Pencil Shops, Convenience, and Holiness

Earlier this week, Caroline Weaver, the founder of CW Pencil Enterprise in Manhattan, announced that the shop would be closing its doors by the end of the year. If you’ve spent any time in the online stationery world, CW Pencils has been one of its pillars, devoted almost entirely to pencils and everything related to them. Many people are probably sitting here and thinking “Wait, there’s an entire store devoted just to PENCILS? Is this an episode of Portlandia? Why do you care about the closing of a pencil shop in a city over 1000 miles away from you?” These are valid questions.

You see, around 5 years ago or so, I started to use pencils a lot. Almost exclusively actually. My job as a teacher requires keeping physical records of grades, attendance, and more, and all often involve a lot of erasing and rewriting. Pens made this impossible, so I migrated more and more to pencils. Then one day, a student left a broken Mitsubishi 9000 HB pencil on the floor of my room. I picked it up and was immediately struck by the deep green paint and the gold imprint on the side stating Made By Elaborate Process in such a matter-of-fact way. Then I sharpened it and began using it, and it was a revelation. It was such a satisfying writing experience, and I used that pencil down to the very last millimeter. After that pencil gave its last, I began to seek out more information on where I could order those pencils, and this led me down the rabbit hole into the online stationery and writing community. While browsing around for pencil recommendations I found the CW Pencil Enterprise website, and this led me to other niche blogs and resources relating to writing tools such as Pencil RevolutionThe Pen AddictThe Erasable PodcastJetPens, and Field Notes. In essence, CW Pencils was the thing that eventually led me to my entire writing, journaling, note-taking, and archiving process that I still use to this day. These things have had a big impact on me, especially in my personal development, organization, journaling, mental health, and spiritual life. The store was something that I made a point to stop into while on my honeymoon in New York City. Yes, part of the plans on my honeymoon (apart from eating pizza every day) was to visit a pencil store, and my wife graciously indulged my ridiculousness. She patiently waited while I geeked out and bought pencils for over an hour in that tiny store on the lower East Side, and I planned on returning to the store whenever Amber and I made another trip to the city.

So when I read the announcement of their closing, I felt a tinge of sadness. It’s always a shame to see a small business close its doors, and this has sadly become a common sight after the emergence of COVID-19. Every small business has lives and livelihoods orbiting around it, and when it disappears, lives are affected, and I hope that everyone involved in the store finds new and better opportunities because of it.

There is something that Weaver said in her statement about the closing that has stuck with me. She spoke about the difficulties of having a brick and mortar retail store in the age of Amazon and she said “It’s easy to say that you support small businesses, but in practice, do you actually?” As I thought about it, I’m guilty of this. Sure, I bought some things when I visited the store and made a couple of online orders with them, but more often than not, I would browse their site for ideas… and then buy things off Amazon (I find it somewhat prophetic that I had literally just finished opening a new order of pencils from Amazon when I read the announcement of the closing on Instagram). Like so many of us, I am often a slave to convenience.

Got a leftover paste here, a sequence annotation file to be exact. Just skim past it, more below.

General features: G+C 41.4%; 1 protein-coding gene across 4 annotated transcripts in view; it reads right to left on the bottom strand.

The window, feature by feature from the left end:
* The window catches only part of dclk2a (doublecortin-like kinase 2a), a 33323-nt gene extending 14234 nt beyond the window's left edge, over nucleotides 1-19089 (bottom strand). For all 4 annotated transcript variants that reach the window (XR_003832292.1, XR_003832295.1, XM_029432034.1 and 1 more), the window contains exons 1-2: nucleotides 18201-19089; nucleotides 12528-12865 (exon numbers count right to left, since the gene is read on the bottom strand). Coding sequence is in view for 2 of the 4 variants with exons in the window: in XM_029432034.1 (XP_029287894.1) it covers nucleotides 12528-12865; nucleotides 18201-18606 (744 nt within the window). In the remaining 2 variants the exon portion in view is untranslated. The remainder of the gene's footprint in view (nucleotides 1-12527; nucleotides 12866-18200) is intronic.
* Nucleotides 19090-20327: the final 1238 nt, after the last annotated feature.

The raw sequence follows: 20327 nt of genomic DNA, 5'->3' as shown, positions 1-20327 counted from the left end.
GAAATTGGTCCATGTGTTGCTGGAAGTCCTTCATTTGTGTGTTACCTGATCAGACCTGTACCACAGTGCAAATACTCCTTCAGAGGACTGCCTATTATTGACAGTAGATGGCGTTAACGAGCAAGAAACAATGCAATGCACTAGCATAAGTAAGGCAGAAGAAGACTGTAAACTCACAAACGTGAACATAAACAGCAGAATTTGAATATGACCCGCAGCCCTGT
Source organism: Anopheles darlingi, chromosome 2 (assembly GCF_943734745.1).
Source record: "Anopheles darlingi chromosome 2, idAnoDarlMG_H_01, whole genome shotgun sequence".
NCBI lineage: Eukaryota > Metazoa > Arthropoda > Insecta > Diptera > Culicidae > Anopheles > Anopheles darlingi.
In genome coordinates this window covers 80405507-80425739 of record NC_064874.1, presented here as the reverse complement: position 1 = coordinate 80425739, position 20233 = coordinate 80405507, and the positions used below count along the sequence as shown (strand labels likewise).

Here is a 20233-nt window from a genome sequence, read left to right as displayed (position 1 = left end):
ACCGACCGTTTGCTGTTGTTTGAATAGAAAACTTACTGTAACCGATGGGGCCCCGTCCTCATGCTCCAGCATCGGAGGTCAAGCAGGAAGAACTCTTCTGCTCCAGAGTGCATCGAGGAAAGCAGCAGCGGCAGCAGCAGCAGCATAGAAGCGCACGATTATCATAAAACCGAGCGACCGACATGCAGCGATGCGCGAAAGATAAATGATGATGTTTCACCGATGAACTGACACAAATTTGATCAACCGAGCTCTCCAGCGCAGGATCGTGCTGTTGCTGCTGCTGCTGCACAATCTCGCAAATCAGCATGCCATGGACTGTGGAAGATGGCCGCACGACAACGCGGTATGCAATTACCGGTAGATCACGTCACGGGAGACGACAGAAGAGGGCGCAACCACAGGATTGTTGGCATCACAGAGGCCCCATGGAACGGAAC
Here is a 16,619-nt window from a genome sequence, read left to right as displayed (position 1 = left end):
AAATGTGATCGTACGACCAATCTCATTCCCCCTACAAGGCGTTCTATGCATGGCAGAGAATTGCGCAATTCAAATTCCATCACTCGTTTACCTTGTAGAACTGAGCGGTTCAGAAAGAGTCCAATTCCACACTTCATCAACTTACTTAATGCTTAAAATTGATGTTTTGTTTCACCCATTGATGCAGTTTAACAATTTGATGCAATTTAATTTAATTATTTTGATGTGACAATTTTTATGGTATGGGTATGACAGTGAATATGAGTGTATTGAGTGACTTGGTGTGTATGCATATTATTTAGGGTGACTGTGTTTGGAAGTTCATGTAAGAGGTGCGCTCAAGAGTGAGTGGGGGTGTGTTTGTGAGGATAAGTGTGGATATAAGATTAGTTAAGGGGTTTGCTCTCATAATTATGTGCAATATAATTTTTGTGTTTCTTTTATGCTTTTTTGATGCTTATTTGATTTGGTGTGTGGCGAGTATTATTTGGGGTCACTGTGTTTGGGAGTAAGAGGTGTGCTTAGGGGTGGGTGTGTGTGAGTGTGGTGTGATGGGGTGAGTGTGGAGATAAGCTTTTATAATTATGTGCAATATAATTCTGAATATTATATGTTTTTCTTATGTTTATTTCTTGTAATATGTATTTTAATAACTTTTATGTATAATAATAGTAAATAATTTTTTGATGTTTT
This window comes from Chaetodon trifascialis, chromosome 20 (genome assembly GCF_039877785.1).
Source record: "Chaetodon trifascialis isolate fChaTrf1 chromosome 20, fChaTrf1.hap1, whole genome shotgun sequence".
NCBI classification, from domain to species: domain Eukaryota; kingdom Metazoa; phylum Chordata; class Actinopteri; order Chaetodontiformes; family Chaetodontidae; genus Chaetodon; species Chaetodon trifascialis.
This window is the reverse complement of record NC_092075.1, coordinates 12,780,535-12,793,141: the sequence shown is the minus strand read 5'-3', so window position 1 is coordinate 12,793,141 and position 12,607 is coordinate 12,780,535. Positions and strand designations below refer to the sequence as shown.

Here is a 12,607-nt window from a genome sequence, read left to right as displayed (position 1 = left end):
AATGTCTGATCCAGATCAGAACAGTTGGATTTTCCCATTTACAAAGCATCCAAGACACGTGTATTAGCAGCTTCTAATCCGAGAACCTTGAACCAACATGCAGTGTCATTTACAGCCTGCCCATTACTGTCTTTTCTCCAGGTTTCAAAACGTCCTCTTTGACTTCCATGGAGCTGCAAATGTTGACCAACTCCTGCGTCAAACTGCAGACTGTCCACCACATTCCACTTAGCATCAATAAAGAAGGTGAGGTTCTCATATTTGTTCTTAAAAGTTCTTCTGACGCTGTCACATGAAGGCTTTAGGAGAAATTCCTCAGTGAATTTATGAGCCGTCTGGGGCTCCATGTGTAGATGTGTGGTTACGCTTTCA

It’s easy to say things. It’s a lot harder to actually do things. Am I doing what I say? Am I putting in the time and work into my faith? My marriage? My role as a father? Or am I letting convenience dictate my actions? At the end of all things, my words amount to nothing. I can say I believe X or I should do Y to my dying breath, but without action, it is all for naught. If I approach my faith and my relationship with Christ out of convenience, I will eventually find myself in the most inconvenient of places, be it literal or spiritual. Christ doesn’t care about convenience, and to approach him in that spirit is the epitome of pride and arrogance. “Oh no, I’ll see you when I’m ready”. This is setting me up for a hard hard fall. If we only do what is convenient, we will only get inconvenient results. We cannot be afraid of doing the work, no matter how hard it is. G.K. Chesterton said that “the Christian ideal has not been tried and found wanting. It has been found difficult; and left untried.” At times, I have left things untried because it was hard, and I tried to let my words pull the weight for me. This never works out in the long run. I cannot let myself take the easy road through empty talk. There is no fruit at the end of it. As Christ said in Matthew 7, “You will know them by their fruit.”

What are my fruits? Do I care more about my convenience or Christlikeness? Do my actions show Christlikeness? Catholic priest Josemaría Escrivá once said, “How I wish your bearing and conversation were such that, on seeing or hearing you, people would say: ‘This man reads the life of Jesus Christ.” This has been a prayer of mine as of late, and in many cases, I’ve failed to live up to it more often than not. It’s a humbling realization, and all of this came from something as simple as pencils.

It’s amazing how God can use the closing of a pencil store to give me a much-needed reminder.

1 Comment

  1. dterry2015 says:

    Very thought provoking and insightful. It’s funny how God uses ordinary things like pencils to show us the things that we may not have seen.

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